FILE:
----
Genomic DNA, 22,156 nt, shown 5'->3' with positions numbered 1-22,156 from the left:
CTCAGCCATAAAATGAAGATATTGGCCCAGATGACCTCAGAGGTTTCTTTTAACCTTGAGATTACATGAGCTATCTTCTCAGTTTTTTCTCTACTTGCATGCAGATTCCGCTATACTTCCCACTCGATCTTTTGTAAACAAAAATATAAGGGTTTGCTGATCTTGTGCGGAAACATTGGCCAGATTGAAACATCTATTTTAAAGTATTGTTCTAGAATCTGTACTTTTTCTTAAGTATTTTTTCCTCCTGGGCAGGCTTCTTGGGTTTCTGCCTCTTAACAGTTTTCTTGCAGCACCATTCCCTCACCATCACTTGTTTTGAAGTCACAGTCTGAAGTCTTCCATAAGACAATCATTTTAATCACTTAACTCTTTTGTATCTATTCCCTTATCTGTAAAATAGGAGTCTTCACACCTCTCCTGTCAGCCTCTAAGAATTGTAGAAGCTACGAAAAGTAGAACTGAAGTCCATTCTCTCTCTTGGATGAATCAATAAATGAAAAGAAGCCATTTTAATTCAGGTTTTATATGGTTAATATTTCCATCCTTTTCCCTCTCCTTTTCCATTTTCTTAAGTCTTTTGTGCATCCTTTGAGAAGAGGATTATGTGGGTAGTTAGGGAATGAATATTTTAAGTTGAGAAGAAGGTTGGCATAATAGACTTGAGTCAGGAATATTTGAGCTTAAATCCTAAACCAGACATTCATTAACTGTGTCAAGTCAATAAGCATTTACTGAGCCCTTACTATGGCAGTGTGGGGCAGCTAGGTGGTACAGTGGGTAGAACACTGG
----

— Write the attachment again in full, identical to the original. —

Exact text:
Genomic DNA, 22,156 nt, shown 5'->3' with positions numbered 1-22,156 from the left:
CTCAGCCATAAAATGAAGATATTGGCCCAGATGACCTCAGAGGTTTCTTTTAACCTTGAGATTACATGAGCTATCTTCTCAGTTTTTTCTCTACTTGCATGCAGATTCCGCTATACTTCCCACTCGATCTTTTGTAAACAAAAATATAAGGGTTTGCTGATCTTGTGCGGAAACATTGGCCAGATTGAAACATCTATTTTAAAGTATTGTTCTAGAATCTGTACTTTTTCTTAAGTATTTTTTCCTCCTGGGCAGGCTTCTTGGGTTTCTGCCTCTTAACAGTTTTCTTGCAGCACCATTCCCTCACCATCACTTGTTTTGAAGTCACAGTCTGAAGTCTTCCATAAGACAATCATTTTAATCACTTAACTCTTTTGTATCTATTCCCTTATCTGTAAAATAGGAGTCTTCACACCTCTCCTGTCAGCCTCTAAGAATTGTAGAAGCTACGAAAAGTAGAACTGAAGTCCATTCTCTCTCTTGGATGAATCAATAAATGAAAAGAAGCCATTTTAATTCAGGTTTTATATGGTTAATATTTCCATCCTTTTCCCTCTCCTTTTCCATTTTCTTAAGTCTTTTGTGCATCCTTTGAGAAGAGGATTATGTGGGTAGTTAGGGAATGAATATTTTAAGTTGAGAAGAAGGTTGGCATAATAGACTTGAGTCAGGAATATTTGAGCTTAAATCCTAAACCAGACATTCATTAACTGTGTCAAGTCAATAAGCATTTACTGAGCCCTTACTATGGCAGTGTGGGGCAGCTAGGTGGTACAGTGGGTAGAACACTGG